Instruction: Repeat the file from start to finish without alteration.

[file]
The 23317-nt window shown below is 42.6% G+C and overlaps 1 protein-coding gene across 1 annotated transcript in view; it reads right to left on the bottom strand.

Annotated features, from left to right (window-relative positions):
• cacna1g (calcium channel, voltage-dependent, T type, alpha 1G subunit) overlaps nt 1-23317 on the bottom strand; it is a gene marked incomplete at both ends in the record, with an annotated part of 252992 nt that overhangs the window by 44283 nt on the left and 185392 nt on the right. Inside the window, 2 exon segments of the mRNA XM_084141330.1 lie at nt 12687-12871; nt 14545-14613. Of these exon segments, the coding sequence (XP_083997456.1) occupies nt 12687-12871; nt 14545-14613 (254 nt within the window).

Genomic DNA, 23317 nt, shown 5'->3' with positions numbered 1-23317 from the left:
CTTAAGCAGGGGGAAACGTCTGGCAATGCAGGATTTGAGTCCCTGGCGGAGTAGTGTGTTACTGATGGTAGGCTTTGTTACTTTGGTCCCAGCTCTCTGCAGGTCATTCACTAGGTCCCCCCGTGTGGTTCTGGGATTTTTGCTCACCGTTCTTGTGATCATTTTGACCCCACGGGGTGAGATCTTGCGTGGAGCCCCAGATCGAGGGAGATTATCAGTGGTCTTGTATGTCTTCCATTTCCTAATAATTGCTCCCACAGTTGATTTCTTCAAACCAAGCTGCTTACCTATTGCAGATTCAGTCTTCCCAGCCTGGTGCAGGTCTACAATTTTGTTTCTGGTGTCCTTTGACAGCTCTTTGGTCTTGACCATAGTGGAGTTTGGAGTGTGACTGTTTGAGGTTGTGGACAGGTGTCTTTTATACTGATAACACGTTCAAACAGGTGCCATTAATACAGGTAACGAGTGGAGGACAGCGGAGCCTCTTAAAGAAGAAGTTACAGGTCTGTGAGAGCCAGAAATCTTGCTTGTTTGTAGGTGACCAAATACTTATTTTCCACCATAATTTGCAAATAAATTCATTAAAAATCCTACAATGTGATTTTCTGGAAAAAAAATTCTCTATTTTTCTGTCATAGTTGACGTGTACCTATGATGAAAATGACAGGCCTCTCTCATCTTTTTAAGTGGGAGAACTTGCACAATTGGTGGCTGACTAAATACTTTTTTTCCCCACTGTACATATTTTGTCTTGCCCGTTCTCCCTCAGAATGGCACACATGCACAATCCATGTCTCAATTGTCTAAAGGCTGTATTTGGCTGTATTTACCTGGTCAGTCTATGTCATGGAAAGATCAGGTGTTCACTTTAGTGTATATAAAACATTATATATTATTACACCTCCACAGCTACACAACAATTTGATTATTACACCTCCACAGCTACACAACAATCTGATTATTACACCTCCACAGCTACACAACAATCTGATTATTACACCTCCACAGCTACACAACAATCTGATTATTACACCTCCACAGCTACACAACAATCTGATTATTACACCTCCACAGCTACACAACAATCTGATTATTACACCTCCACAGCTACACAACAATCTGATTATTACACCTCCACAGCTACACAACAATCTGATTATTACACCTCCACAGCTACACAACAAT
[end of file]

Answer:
The 23317-nt window shown below is 42.6% G+C and overlaps 1 protein-coding gene across 1 annotated transcript in view; it reads right to left on the bottom strand.

Annotated features, from left to right (window-relative positions):
• cacna1g (calcium channel, voltage-dependent, T type, alpha 1G subunit) overlaps nt 1-23317 on the bottom strand; it is a gene marked incomplete at both ends in the record, with an annotated part of 252992 nt that overhangs the window by 44283 nt on the left and 185392 nt on the right. Inside the window, 2 exon segments of the mRNA XM_084141330.1 lie at nt 12687-12871; nt 14545-14613. Of these exon segments, the coding sequence (XP_083997456.1) occupies nt 12687-12871; nt 14545-14613 (254 nt within the window).

Genomic DNA, 23317 nt, shown 5'->3' with positions numbered 1-23317 from the left:
CTTAAGCAGGGGGAAACGTCTGGCAATGCAGGATTTGAGTCCCTGGCGGAGTAGTGTGTTACTGATGGTAGGCTTTGTTACTTTGGTCCCAGCTCTCTGCAGGTCATTCACTAGGTCCCCCCGTGTGGTTCTGGGATTTTTGCTCACCGTTCTTGTGATCATTTTGACCCCACGGGGTGAGATCTTGCGTGGAGCCCCAGATCGAGGGAGATTATCAGTGGTCTTGTATGTCTTCCATTTCCTAATAATTGCTCCCACAGTTGATTTCTTCAAACCAAGCTGCTTACCTATTGCAGATTCAGTCTTCCCAGCCTGGTGCAGGTCTACAATTTTGTTTCTGGTGTCCTTTGACAGCTCTTTGGTCTTGACCATAGTGGAGTTTGGAGTGTGACTGTTTGAGGTTGTGGACAGGTGTCTTTTATACTGATAACACGTTCAAACAGGTGCCATTAATACAGGTAACGAGTGGAGGACAGCGGAGCCTCTTAAAGAAGAAGTTACAGGTCTGTGAGAGCCAGAAATCTTGCTTGTTTGTAGGTGACCAAATACTTATTTTCCACCATAATTTGCAAATAAATTCATTAAAAATCCTACAATGTGATTTTCTGGAAAAAAAATTCTCTATTTTTCTGTCATAGTTGACGTGTACCTATGATGAAAATGACAGGCCTCTCTCATCTTTTTAAGTGGGAGAACTTGCACAATTGGTGGCTGACTAAATACTTTTTTTCCCCACTGTACATATTTTGTCTTGCCCGTTCTCCCTCAGAATGGCACACATGCACAATCCATGTCTCAATTGTCTAAAGGCTGTATTTGGCTGTATTTACCTGGTCAGTCTATGTCATGGAAAGATCAGGTGTTCACTTTAGTGTATATAAAACATTATATATTATTACACCTCCACAGCTACACAACAATTTGATTATTACACCTCCACAGCTACACAACAATCTGATTATTACACCTCCACAGCTACACAACAATCTGATTATTACACCTCCACAGCTACACAACAATCTGATTATTACACCTCCACAGCTACACAACAATCTGATTATTACACCTCCACAGCTACACAACAATCTGATTATTACACCTCCACAGCTACACAACAATCTGATTATTACACCTCCACAGCTACACAACAATCTGATTATTACACCTCCACAGCTACACAACAAT